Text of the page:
Canadian Snooker Gaining Momentum!

Written By: John Symon

snook with crowdPatrick Guigui dreams of reviving the sport of snooker and is seeing success. Guigui, 43, originally from Montreal before moving to California for 15 years, fondly remembers the glory days of snooker in Canada.

The game has since waned in popularity, but Guigui’s passion lives on and he has founded Snooker Canada to bring back the sport. “Snooker, should not be confused with pool,” notes Guigui. “Snooker is played on a much bigger table (i.e. 6 X 12 feet vs. 4 X 8’ for pool).

In snooker, the pockets are much smaller; considerably more precision needed. And the rules are different; snooker uses mostly red balls (15), together with six coloured balls. The winner is the one with most points.” “But the biggest difference is with the etiquette; there is no walking or talking with snooker. Pool is more of a bar room sport that people play while drinking or eating. None of that happens with snooker where players in tournaments wear vests and bow ties and the referees wear white gloves. Snooker has class; it’s the kind of game that James Bond would p l a y … ”

Today, snooker is on a rebound in Canada. Small pool tables are getting replaced with snooker tables again, a generational cycle; The game is also very popular in other parts of the world. “Snooker is the third most-watched sport on Eurosport after soccer and basketball,” maintains Guigui. “In Asia, there are now 24-hour TV channels dedicated to snooker; our goal is to have snooker on TV in Canada in the near future.  We are also close to getting snooker into the Olympics. It’s a wonderful spectator sport; even people who have never watched it before can easily follow the rules.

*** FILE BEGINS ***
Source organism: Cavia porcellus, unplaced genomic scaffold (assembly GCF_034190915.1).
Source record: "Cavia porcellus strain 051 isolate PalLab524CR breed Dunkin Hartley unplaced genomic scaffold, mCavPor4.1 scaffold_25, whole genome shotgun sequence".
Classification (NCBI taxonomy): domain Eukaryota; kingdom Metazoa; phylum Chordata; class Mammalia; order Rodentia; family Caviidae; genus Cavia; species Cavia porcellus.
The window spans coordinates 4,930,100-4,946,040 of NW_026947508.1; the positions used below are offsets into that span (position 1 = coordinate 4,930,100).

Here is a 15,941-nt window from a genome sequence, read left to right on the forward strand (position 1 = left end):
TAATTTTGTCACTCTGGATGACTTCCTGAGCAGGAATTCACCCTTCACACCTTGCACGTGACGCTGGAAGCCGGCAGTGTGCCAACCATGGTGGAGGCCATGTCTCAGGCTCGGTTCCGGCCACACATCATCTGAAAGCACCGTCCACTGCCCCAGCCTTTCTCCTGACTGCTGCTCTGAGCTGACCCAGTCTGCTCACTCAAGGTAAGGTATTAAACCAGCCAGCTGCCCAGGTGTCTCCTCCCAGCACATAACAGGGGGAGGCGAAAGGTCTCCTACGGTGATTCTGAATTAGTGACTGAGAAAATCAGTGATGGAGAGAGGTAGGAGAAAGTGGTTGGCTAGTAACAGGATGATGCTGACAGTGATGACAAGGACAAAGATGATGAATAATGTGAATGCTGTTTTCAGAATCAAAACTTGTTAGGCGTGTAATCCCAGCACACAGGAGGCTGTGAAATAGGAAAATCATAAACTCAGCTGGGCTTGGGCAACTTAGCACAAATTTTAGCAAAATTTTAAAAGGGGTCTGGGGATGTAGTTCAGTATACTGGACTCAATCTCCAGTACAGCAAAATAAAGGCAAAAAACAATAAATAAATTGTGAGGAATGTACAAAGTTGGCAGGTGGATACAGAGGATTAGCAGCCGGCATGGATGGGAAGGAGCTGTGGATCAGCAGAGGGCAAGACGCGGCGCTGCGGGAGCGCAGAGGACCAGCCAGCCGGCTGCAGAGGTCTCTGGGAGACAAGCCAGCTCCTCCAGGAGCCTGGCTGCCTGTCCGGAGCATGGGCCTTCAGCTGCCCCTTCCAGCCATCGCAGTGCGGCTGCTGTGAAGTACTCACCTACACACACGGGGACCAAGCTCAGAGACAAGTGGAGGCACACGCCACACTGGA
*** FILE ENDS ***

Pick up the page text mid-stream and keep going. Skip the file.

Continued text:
Europeans, Asians and Middle Easterners are a natural clientele for snooker. So, too, are seniors who remember the billiard tables of the 1960s, 70s, & 80s.   We are also looking to start up academies like soccer camps,” Guigui says of efforts to recruit youth into the sport. “A lot of my peers were also passionate about the game,” he explains. “But then they got jobs, became married and had kids. Now many in that group are retiring and want to get back into the game. Just about anybody of any age or weight can play snooker.”

Guigui is not only trying to recruit players, but also to interest business owners, clubs, and social organizations to buy into the sport. The installation cost is relatively modest and we are looking at many different possible venues. Snooker tables could be installed at golf clubs and seniors’ residences. In fact, snooker is an excellent winter activity for golfers.” Guigui suggests that individual players need only a cue to get into the game and these can usually be used for free wherever snooker tables are rented.

Other places to play snooker in Canada can be found at

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